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Vaughan says don’t discount youngest horse in Grand National

| 05.04.2013

A horse younger than eight hasn’t won the Grand National since before World War II and this could be the main reason why only one runner among the remaining entries has the opportunity to end this 73-year wait.

Bogskar was the last seven-year-old winner in 1940 and in the last decade alone, 25 horses in this age group have tackled the Grand National, with none even managing to make the each-way frame.

This fact has not deterred Tim Vaughan from allowing Saint Are to take his chance this time and he can be backed at 50/1 to win the Grand National.

Possible factors in the struggles of the younger horses are that they tend to be inexperienced compared to their older counterparts, while negotiating 30 fences over a distance in excess of 4m will push their stamina to new levels.

The good news for fans of Saint Are is that despite his young age, he is not a novice in the chasing game.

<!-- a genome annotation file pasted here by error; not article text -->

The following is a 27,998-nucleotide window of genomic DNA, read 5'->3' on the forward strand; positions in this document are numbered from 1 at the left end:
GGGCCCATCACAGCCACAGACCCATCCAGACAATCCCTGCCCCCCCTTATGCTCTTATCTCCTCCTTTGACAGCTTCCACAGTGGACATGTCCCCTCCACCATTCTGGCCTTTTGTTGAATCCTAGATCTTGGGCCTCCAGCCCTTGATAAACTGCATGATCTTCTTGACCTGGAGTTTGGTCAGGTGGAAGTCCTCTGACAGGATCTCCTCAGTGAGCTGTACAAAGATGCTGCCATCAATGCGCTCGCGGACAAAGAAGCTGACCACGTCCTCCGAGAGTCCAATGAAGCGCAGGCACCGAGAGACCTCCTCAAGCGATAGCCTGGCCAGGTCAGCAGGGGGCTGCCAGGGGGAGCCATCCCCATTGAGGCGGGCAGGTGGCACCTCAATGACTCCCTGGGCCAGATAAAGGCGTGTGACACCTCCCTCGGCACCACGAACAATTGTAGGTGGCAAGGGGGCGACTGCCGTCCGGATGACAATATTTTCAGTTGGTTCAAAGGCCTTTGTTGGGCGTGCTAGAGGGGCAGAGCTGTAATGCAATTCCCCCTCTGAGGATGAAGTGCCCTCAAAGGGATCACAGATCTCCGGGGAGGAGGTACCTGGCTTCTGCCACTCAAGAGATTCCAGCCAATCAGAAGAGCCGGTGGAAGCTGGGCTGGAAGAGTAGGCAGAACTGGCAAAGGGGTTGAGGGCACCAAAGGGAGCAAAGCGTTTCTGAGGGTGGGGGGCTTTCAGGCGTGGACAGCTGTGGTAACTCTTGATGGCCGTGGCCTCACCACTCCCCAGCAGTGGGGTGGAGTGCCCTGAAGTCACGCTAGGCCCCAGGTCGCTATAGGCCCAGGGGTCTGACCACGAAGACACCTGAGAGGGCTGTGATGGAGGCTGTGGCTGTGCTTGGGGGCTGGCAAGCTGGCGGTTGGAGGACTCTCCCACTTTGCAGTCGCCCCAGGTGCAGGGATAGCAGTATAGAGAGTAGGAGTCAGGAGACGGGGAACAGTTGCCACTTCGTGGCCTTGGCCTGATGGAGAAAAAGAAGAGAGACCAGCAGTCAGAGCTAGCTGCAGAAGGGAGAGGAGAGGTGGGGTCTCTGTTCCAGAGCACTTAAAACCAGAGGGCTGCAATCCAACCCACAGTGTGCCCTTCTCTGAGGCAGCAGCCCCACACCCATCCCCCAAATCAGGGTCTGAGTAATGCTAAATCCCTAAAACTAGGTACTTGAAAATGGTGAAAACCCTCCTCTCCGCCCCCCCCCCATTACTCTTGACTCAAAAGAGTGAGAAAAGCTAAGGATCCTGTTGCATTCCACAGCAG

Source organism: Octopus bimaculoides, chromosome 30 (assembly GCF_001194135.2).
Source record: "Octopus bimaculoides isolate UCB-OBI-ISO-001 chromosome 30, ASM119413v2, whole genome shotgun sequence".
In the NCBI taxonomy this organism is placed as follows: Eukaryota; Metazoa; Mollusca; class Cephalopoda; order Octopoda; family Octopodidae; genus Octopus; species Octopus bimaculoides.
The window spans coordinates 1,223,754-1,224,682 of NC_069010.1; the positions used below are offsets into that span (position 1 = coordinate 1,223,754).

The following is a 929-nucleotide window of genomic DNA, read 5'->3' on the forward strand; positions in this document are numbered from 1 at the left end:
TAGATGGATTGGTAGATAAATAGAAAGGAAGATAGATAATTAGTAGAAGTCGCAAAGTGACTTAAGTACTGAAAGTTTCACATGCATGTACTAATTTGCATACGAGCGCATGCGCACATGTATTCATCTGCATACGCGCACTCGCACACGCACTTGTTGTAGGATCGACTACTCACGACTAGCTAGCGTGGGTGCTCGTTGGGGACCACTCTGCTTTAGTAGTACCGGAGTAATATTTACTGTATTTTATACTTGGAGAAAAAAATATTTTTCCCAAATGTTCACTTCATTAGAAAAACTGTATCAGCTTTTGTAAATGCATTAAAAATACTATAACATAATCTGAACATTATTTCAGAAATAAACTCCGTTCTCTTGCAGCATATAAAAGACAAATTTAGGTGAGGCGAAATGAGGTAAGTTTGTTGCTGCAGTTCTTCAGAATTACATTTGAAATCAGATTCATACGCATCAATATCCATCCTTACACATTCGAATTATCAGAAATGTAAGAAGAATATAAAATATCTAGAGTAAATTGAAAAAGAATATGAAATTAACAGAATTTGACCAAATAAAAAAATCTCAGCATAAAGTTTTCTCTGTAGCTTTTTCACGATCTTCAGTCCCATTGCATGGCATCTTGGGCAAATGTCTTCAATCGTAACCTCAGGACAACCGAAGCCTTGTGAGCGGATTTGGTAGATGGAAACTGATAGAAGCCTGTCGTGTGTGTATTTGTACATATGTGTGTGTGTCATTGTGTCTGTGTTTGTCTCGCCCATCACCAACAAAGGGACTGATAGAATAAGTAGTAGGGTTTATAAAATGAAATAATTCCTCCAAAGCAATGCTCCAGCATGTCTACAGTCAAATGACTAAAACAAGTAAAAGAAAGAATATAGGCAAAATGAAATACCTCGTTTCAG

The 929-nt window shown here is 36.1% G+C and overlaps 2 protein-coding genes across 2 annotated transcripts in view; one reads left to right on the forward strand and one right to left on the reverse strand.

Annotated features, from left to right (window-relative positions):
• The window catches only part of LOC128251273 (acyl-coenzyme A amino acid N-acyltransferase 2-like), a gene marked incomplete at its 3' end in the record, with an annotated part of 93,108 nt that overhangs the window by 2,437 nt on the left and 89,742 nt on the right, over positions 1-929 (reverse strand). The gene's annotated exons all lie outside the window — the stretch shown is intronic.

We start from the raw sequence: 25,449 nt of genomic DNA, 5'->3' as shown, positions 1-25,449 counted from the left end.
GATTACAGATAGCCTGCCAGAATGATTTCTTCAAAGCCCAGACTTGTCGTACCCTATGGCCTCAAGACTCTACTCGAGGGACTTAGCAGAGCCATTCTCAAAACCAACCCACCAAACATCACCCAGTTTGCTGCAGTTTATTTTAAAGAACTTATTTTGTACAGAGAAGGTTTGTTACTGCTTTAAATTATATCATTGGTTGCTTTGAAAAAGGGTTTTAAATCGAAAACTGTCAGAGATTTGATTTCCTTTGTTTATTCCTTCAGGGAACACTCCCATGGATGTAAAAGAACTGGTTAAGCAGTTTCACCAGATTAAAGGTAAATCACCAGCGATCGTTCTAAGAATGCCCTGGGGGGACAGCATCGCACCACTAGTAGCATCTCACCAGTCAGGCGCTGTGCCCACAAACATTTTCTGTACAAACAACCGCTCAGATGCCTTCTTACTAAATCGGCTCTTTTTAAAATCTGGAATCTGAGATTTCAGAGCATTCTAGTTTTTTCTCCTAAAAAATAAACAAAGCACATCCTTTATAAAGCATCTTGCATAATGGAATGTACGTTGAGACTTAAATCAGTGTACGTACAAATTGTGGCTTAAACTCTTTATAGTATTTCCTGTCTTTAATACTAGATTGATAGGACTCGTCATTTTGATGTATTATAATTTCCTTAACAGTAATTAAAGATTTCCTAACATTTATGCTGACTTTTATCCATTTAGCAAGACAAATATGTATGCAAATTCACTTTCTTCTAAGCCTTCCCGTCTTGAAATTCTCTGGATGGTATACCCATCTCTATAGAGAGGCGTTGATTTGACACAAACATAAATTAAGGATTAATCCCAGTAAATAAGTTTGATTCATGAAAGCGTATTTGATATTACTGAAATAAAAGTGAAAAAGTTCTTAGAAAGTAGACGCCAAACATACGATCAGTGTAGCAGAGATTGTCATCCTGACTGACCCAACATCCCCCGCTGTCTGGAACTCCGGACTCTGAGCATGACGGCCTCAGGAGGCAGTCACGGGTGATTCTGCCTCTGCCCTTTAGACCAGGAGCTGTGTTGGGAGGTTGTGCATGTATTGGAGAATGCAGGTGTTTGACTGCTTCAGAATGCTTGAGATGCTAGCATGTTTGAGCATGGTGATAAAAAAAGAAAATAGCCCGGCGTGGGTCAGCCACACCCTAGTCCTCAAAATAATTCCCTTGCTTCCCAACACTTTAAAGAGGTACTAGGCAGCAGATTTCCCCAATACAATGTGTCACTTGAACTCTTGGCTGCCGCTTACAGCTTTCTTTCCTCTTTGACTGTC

Saint Are has already racked up 11 chase starts in his career and this includes a victory at the Grand National meeting 12 months ago when landing the John Smith’s Handicap Chase over 3m1f.

Big Fella Thanks has best represented the seven-year-olds when sixth in 2009 and he did so having only run six times over fences before arriving at Aintree.

Furthermore, Saint Are clearly produces his best at this time of year, having won both his career starts in April, while in three visits to Aintree, he has two victories and a second on his record.

History certainly suggests that he is more at home coping with the demands of Aintree, rather than the undulating nature of Cheltenham.

The Liverpool Echo reports that Vaughan said: “He always seems to save his best for Aintree. I can’t see why he shouldn’t like it again.

“Whether it is the time of year, the spring he is just coming to hand, I just don’t know, But I would say it is definitely advantageous that he seems to like it there so much.”

All Odds and Markets are correct as of the date of publishing.

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Author

Craig Kemp

Craig has written for Ladbrokes since the 2010 World Cup, having previously gained a Media & Sports Journalism degree and contributed to publications including the Racing Post. His main areas of interest are horse racing and UFC, but he is also an avid X Factor gambler and likes nothing more than indulging in a spot of Hip Hop Karaoke.